By Andre LaFontant
Commissioner Monserrate Quiñones is a diversity and inclusion expert appointed by Governor Charlie Baker in 2017, to serve as a Commissioner of the Massachusetts Commission Against Discrimination (MCAD). Over the course of a nineteen-year career in state government leadership, Quiñones has fought passionately for civil rights, inclusion, and equal access. Quiñones obtained her Bachelor’s of Science in Education with a concentration in human services from the University of Massachusetts Amherst. She earned a Master’s of Science in Nonprofit Management from Worcester State University. The following interview delves into her perspective on the value and urgency of diversity and inclusion in Massachusetts’ legal and business environments.
Andre LaFontant: Can you tell me more about your role as Commissioner for MCAD?
Monserrate Quiñones: As a Commissioner, I oversee investigations of Complaints of Discrimination that arise in Central and Western Massachusetts. I conduct mediations and direct staff attorneys who are prosecuting cases as my designee. I also issue Full Commission Decisions with my colleagues, which is a final appeal after a public hearing. In this role, I work to protect people from unfair treatment in the areas of employment, housing, public places, lending, credit, and school admissions.
What is a common misconception about what you do?
A lot of people think that when they file at the MCAD, we become their attorney free of charge. The MCAD, however, is a state agency that is neutral during its investigations. We don’t take sides, and we don’t represent either party. If we find that a Complaint is more likely than not to be discrimination, then the case will advance to conciliation. If the Complainant does not have an attorney at this time, the MCAD will assign a staff attorney (called Commission Counsel) to prosecute the case in the public interest on behalf of the people of the Commonwealth. The Commission Counsel will work with the Complainant when the state interest and the individual interest align, but the MCAD is not the Complainant’s attorney.
In your opinion, what skills are necessary to be an effective leader?
In my opinion, two of the most important attributes of a leader are self-awareness and self-reflection. Having an understanding of one’s own strengths and weaknesses is a key to leading, managing, and using people’s talents and abilities most effectively in an organization. The ability to trust those around you to accomplish great things through their own efforts, at times, requires putting one’s ego aside and providing the tools needed to allow others to be leaders in their own right is so critical. Empowering others to act, to question, to challenge the status quo in a safe working environment is one of the greatest privileges of being a leader. This requires a leader to be like a symphony conductor who stands firm in front of the many different instruments at their disposal and creates by giving permission to perform and shine at the right tempo and rhythm.
Looking ahead, how can organizations ensure they remain relevant and effective as the D&I landscape shifts in the US?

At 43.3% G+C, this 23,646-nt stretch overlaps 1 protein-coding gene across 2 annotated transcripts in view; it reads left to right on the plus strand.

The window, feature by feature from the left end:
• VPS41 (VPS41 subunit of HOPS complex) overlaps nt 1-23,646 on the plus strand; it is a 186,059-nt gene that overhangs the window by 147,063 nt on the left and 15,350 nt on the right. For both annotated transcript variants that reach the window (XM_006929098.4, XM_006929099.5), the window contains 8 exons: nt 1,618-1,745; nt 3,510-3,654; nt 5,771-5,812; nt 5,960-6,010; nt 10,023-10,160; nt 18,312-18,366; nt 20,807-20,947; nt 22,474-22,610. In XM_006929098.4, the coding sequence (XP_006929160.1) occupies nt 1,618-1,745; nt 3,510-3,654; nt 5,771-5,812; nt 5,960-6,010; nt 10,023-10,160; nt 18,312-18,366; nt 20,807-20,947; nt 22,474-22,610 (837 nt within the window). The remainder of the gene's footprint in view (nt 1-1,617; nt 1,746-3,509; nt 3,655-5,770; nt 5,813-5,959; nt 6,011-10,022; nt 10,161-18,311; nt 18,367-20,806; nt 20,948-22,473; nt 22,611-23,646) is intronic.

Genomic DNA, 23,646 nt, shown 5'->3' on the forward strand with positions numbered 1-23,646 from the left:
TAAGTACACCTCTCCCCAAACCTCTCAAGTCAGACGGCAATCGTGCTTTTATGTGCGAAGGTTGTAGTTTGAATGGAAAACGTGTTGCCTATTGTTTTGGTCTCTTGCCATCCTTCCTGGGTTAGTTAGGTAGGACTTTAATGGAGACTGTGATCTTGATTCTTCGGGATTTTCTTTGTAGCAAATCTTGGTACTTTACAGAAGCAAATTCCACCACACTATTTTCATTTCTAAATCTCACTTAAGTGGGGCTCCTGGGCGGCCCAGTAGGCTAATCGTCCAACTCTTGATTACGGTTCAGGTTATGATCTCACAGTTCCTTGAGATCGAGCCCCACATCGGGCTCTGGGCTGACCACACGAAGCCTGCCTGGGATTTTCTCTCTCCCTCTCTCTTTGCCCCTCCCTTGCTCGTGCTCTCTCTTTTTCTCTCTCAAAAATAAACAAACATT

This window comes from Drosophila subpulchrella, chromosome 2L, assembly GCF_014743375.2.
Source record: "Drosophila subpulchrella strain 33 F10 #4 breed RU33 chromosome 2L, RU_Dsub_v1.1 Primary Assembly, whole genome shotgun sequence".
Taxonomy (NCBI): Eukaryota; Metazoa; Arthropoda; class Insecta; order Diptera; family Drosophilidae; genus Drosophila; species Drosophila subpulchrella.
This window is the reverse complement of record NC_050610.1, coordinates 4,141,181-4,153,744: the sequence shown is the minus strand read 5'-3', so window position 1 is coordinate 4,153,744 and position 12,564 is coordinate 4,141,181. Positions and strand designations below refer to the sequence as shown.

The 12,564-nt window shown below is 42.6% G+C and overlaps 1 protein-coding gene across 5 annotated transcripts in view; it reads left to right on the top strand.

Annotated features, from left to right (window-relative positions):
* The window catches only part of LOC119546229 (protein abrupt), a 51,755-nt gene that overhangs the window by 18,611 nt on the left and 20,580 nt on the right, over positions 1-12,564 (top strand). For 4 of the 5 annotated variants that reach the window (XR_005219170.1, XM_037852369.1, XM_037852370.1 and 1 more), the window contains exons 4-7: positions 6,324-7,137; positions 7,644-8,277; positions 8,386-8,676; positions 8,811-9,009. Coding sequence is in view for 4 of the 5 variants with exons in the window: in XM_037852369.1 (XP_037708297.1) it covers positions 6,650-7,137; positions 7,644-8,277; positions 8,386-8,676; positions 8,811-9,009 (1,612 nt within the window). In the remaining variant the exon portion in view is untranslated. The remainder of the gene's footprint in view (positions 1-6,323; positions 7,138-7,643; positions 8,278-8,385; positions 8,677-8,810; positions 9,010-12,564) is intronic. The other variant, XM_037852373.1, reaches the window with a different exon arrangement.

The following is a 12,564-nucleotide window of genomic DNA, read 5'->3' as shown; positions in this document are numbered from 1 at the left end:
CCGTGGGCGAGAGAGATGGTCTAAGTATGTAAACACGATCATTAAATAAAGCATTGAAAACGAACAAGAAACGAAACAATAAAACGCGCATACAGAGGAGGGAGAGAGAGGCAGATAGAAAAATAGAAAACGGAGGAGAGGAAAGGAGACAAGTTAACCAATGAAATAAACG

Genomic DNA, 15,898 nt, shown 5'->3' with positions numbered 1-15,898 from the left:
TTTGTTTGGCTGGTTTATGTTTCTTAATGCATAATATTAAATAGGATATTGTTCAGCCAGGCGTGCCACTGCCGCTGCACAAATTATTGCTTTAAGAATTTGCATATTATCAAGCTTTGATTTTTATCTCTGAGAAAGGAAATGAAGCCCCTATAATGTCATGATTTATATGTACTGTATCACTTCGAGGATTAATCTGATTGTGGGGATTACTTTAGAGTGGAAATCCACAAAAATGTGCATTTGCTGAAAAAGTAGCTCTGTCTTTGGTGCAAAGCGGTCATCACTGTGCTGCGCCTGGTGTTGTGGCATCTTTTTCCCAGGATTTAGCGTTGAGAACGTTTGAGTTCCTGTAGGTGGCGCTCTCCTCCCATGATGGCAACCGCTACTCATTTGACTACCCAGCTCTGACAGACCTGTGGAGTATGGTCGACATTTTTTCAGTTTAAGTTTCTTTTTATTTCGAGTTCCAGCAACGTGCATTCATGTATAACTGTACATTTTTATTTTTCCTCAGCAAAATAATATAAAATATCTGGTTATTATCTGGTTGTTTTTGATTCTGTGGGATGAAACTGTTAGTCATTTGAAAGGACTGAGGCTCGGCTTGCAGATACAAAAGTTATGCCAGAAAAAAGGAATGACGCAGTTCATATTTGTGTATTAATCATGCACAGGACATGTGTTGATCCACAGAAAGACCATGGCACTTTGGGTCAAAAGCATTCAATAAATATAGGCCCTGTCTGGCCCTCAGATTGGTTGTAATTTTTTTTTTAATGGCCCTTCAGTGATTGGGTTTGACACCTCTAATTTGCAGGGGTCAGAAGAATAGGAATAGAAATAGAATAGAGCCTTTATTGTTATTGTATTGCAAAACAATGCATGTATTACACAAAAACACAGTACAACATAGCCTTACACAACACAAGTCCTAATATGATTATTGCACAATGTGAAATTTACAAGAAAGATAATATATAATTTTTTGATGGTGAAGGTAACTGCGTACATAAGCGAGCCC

There is no doubt that there is a lot of competition for talent. I have not seen any scarcity when it comes to the availability of an educated and skilled workforce pool. Organizations cannot just give lip service to D&I because candidates are very discernible. All the information about the company, leadership, and opportunities for succession planning for people of color and other diverse folks is available upfront. If diverse candidates do not see themselves represented in positions of leadership in the hierarchy the message is clear. Leadership has to elevate and take seriously the business case of D&I. Things cannot be done in the same old way when it comes to creating an environment for inclusion.
What role does the creation of employee networks like employee resource groups play in creating a diverse and inclusive work environment?
Employee resource groups work both inwardly and outwardly to elevate group members as well as their companies as a whole by providing opportunities to champion programs and recognize people—which is a company’s greatest asset. They often give advice and counsel to the company and the senior diversity and inclusion officer, as well as provide crucial buy-in from the employees. These groups aid in recruitment, retention, mentoring, leadership development, and creating a positive and supportive work environment. Affinity group members become ambassadors for the company and provide immeasurable goodwill with the public. Perhaps most critically, they lead other employees toward better cultural understanding.
Looking back on your life and career, what does it mean to be a person of Color in 2019?
I came from a very humble family. My father cut sugarcane and my mother worked in the home raising six children. I am the youngest. Times were very hard in Puerto Rico back then. My parents only made it to the third grade because they had to work the farm to help feed the family when they were growing up. My family came to Massachusetts in 1968 to Framingham because others in my village of Guayama came to work in the manufacturing factories there. Only one brother and I had the opportunity to go to college.
Today and from a distance, the landscape looks remarkably more diverse compared to the 1980s when I entered the workforce as a professional. However, when you take a closer look there are many strongholds in various industries where people of color are just not represented. As for me, at most tables I sit in or place I go representing the MCAD, I am the only Latina in the room. I feel very blessed and privileged for all the opportunities I have had in my twenty-eight-year career in state government. Mentoring and guiding other people of color along is my passion. It is my duty to give back in any way possible.